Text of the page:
Walmart reported earnings per share of $1.53, beating expectations by 3 cents. The company also reported $152.87 billion in revenue, beating expectations by $1.3 billion. Same store sales in the US grew 5.6%, with average ticket price up 2.4% and transactions up 3.1%. E-commerce sales in the US increased 1% from last year. Sam’s Club showed growth in both sales and membership, with sales rising 10.4% and membership growth of 9.1% in the 4th quarter. WMT raised its dividend to 56 cents per share. They expect sales to increase about 3% in 2023. Shares are down 8% year to date and trailing 12 months. This is underperforming the staples sector, which is down 2% this year and up 14% trailing 12 months. Shares rose 4% on the news. The stock is valued at 20x forward earnings which is fair valuation relative to peers. It is trading about 10% off all-time highs and warrants exposure as the premier staple within the S&P 500.
ViacomCBS has been a struggling player within the Media segment. The company plans to put further focus on their over-the-top streaming business and to consummate this shift, are changing their name to Paramount Global. Netflix, at 27%, and Amazon Prime, at 21% market share, dominate the streaming video viewership in the U.S. Now that 45% of American’s video consumption is done via streaming, media companies should have already been pivoting towards streaming. Paramount+ currently has 32.8 million subscribers, far from the over 200 million paid subscribers of Netflix. ViacomCBS trades at 9x next year’s earnings, making it the cheapest name in the space. Despite this, we see this as a turnaround story that has too much to prove before it is investable.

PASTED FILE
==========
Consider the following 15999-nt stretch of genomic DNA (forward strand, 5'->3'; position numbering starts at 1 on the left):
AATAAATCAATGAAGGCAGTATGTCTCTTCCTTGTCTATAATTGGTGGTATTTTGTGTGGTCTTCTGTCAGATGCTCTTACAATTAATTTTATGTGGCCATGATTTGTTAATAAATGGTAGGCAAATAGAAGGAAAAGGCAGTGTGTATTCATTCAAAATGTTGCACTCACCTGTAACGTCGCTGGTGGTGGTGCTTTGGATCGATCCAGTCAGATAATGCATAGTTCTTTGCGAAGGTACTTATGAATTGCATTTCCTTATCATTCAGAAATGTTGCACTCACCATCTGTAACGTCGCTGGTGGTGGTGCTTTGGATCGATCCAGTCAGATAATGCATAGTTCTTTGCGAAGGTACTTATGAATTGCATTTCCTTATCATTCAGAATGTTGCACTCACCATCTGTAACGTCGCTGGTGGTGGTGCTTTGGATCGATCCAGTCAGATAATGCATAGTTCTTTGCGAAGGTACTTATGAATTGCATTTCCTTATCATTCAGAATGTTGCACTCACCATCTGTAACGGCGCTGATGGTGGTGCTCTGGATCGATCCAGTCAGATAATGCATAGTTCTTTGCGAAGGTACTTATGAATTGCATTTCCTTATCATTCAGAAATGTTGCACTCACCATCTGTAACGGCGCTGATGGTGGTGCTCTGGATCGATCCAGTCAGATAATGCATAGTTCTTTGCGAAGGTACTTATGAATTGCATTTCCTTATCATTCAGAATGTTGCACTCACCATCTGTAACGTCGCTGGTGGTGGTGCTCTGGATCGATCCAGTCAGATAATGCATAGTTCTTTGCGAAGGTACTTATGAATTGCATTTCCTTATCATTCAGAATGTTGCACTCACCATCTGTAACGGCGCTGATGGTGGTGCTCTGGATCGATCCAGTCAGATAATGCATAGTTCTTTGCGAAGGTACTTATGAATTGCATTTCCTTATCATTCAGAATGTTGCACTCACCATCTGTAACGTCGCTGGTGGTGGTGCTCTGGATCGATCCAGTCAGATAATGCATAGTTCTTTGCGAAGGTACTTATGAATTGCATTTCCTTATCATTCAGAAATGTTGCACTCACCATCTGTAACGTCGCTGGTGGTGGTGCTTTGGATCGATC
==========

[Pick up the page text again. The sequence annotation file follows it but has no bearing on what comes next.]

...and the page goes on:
Volatility has been the theme all year across bond markets. The Move Index, which tracks volatility of the U.S. Treasury market, is at its highest level since 6/30/2015, if we remove the 1-month spike during the start of the pandemic. Year-to-date, the Bloomberg U.S. Aggregate Index is down -3.55% and high yield bonds are down over -5%. Investment grade spreads are wider by 30bps and high yield spreads wider by 75bps, compounded by rising rates. While we believe volatility will remain in the near term, we also believe that interest rates and spreads are ultimately capped. Globally, there is too much excess cash in the system. As the economy continues to recover and digests a tightening Fed, we will likely see the fixed income asset class recover.
This report is published solely for informational purposes and is not to be construed as specific tax, legal or investment advice. Views should not be considered a recommendation to buy or sell nor should they be relied upon as investment advice. It does not constitute a personal recommendation or take into account the particular investment objectives, financial situations, or needs of individual investors. Information contained in this report is current as of the date of publication and has been obtained from third party sources believed to be reliable. WCM does not warrant or make any representation regarding the use or results of the information contained herein in terms of its correctness, accuracy, timeliness, reliability, or otherwise, and does not accept any responsibility for any loss or damage that results from its use. You should assume that Winthrop Capital Management has a financial interest in one or more of the positions discussed. Past performance is not a guide to future performance, future returns are not guaranteed, and a loss of original capital may occur. Winthrop Capital Management has no obligation to provide recipients hereof with updates or changes to such data.